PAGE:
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2011年1月24日 (月)


--The Asahi Shimbun, Jan. 22
EDITORIAL: Ozawa and the Diet

It now seems former Democratic Party of Japan chief Ichiro Ozawa will, after all, not appear before the Lower House Deliberative Council on Political Ethics to explain his questionable political fund reports. This is very regrettable.

Referring to the issue of when he would appear before the council, Ozawa has told the chairman of the panel that he thought his best option was to attend a council meeting "after the enactment of the budget." By dictating the timing of his appearance, Ozawa effectively refused the request.

In response to Ozawa's action, DPJ Secretary-General Katsuya Okada announced his intention to abandon his plan to have the council vote on asking Ozawa to attend a council meeting.

Ozawa is soon to be indicted over the falsified political funds reports according to an October decision by a prosecution inquest committee.

His right to try to clear his name through the courts as a defendant in a criminal case should be protected. So from this point of view, the principle of "innocent until proven guilty" is naturally applied to Ozawa.

But we must point out that Ozawa as a politician is acting in a way that is inconsistent with what he has said.

After the prosecution inquest panel decided, for a second time, that Ozawa should be prosecuted, setting the stage for his forced indictment, the DPJ heavyweight said he would comply with any Diet decision concerning his appearance before the ethics council at any time.

Recently, however, Ozawa has been arguing there is no good reason why he should appear before the panel since the judicial process concerning the case is already under way. But he has also indicated his intention to attend a council meeting sometime during the regular Diet session, according to comprehensive judgment as a politician.

Already a year has passed since the Tokyo District Public Prosecutors Office searched Ozawa's office and other locations in connection with the scandal. He has not taken any of the many opportunities to explain himself that came up during the period. And he is still setting conditions for every step.

It is hard not to believe that he is trying to escape the ordeal of being grilled over the scandal in public by playing for more time.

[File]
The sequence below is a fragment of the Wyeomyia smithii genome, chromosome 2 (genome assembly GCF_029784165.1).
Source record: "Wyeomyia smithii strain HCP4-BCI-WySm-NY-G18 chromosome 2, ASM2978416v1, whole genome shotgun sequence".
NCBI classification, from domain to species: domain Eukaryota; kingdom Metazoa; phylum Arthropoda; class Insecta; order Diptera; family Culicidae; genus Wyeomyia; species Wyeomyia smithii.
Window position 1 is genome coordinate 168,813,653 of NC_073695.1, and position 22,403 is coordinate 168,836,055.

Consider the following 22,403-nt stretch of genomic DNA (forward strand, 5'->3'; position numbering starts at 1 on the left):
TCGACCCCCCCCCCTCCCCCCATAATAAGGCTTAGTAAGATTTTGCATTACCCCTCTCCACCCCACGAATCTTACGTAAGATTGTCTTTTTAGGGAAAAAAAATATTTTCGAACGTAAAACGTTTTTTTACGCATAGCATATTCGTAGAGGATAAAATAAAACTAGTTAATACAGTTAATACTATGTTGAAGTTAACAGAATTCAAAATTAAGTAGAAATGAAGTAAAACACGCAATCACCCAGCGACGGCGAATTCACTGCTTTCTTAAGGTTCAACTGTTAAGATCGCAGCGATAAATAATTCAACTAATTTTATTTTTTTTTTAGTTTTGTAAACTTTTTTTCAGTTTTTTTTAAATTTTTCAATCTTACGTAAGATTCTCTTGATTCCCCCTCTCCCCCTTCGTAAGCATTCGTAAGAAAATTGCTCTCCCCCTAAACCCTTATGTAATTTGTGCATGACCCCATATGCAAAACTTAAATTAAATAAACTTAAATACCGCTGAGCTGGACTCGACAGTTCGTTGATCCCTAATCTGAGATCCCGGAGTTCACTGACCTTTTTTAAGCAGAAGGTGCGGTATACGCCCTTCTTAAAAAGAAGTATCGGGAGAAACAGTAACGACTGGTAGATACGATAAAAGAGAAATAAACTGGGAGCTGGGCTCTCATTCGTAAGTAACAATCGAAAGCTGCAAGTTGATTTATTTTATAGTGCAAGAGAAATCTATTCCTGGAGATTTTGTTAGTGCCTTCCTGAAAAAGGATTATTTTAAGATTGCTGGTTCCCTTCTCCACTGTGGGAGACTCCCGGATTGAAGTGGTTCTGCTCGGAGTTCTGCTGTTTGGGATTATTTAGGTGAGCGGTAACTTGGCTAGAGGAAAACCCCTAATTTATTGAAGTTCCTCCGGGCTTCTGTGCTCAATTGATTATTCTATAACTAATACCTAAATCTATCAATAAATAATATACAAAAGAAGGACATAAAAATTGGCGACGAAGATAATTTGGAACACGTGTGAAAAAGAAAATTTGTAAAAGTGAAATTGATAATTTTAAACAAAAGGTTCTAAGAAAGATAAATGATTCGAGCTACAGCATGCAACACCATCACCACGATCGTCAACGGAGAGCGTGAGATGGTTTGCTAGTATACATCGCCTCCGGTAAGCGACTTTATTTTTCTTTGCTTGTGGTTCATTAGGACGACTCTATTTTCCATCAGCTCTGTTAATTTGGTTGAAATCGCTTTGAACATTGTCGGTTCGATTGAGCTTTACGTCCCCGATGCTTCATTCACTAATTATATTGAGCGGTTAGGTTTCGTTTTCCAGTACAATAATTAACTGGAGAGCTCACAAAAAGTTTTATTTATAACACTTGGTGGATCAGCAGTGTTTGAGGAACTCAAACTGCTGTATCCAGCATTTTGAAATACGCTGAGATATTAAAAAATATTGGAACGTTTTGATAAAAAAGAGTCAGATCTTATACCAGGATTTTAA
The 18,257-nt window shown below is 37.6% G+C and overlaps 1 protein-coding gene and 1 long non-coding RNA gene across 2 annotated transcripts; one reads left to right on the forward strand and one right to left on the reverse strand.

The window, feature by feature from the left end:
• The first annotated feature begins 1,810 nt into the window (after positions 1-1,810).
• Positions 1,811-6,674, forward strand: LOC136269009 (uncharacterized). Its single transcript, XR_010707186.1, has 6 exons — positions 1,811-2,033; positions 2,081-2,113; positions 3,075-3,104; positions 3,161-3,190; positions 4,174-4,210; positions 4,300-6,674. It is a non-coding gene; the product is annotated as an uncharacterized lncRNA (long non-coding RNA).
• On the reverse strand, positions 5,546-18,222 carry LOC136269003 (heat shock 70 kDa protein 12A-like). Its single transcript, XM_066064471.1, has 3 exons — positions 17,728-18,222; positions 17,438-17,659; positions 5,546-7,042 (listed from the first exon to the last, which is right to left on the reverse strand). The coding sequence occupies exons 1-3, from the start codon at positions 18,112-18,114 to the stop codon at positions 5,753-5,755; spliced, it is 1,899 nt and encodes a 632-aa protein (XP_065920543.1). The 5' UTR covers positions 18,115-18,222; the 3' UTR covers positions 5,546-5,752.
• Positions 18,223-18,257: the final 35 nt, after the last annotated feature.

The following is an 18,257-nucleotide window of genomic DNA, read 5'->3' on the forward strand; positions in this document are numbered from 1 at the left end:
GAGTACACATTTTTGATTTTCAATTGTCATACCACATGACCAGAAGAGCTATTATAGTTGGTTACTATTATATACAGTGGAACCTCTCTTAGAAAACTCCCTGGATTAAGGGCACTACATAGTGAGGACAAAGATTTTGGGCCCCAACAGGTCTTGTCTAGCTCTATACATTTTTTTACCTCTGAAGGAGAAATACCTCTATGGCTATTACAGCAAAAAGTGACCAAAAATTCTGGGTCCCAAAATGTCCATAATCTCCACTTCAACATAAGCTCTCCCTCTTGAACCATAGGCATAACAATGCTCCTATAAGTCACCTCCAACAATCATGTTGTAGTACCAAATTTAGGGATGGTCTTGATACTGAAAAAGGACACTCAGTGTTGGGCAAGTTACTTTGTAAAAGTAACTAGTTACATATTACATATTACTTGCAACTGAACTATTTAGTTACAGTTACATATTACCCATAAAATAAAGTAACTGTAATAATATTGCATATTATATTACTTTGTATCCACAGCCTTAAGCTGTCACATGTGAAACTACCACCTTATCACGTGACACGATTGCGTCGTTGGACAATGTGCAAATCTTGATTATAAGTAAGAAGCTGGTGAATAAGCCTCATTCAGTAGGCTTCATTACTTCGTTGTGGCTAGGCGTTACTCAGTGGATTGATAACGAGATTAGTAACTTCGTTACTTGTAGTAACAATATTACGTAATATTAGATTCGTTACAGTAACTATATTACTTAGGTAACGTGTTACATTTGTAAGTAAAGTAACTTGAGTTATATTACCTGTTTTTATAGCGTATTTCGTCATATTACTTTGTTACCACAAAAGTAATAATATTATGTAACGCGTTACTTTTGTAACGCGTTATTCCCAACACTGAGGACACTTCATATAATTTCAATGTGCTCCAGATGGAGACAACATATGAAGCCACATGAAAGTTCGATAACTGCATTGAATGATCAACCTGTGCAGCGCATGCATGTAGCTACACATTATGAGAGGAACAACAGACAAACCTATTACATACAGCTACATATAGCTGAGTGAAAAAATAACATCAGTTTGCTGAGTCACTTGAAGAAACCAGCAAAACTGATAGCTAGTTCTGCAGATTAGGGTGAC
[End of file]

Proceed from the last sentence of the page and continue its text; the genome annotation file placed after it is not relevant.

As he has himself stressed, Ozawa played the central role in the creation of the Deliberative Council on Political Ethics in 1985.

Faced with the challenge of how to restore the public's trust in politics, which was shattered by the Lockheed payoff scandal in the mid-1970s, Ozawa, who then headed the Lower House Rules and Administration Committee, took the initiative in developing the code of political ethics and creating the council as a body to enforce the rules.

The code says that Diet members, when they are suspected of having acted in a way that betrays political ethics, must make sincere efforts to clarify the facts and their responsibility.

Has Ozawa forgotten this rule? If he maintains his recalcitrant attitude toward the issue and refuses to fulfill his responsibility as a lawmaker to give the public a satisfactory accounting of the flawed reports, his very commitment to the political reform he has advocated for so long will be in serious doubt.

Ozawa's latest move is expected to prompt the DPJ leadership to consider steps such as summoning him to the Diet as a sworn witness or urging him to leave the party.

That will be a natural response to his refusal to appear before the ethics council.

If the ruling party overlooks Ozawa's irresponsible behavior and fails to take action against him, the regular Diet session convening on Monday will again get mired in a futile partisan battle over the issue of money in politics.

There is a long list of important policy challenges that need to be addressed immediately, including the budget for new fiscal year, integrated tax and social security reform, free trade and the regeneration of Japanese agriculture.

Is it acceptable to allow the Ozawa issue to ruin the opportunity for mature and constructive debate on these crucial challenges?

Both Ozawa and the DPJ leadership should ask themselves this question.


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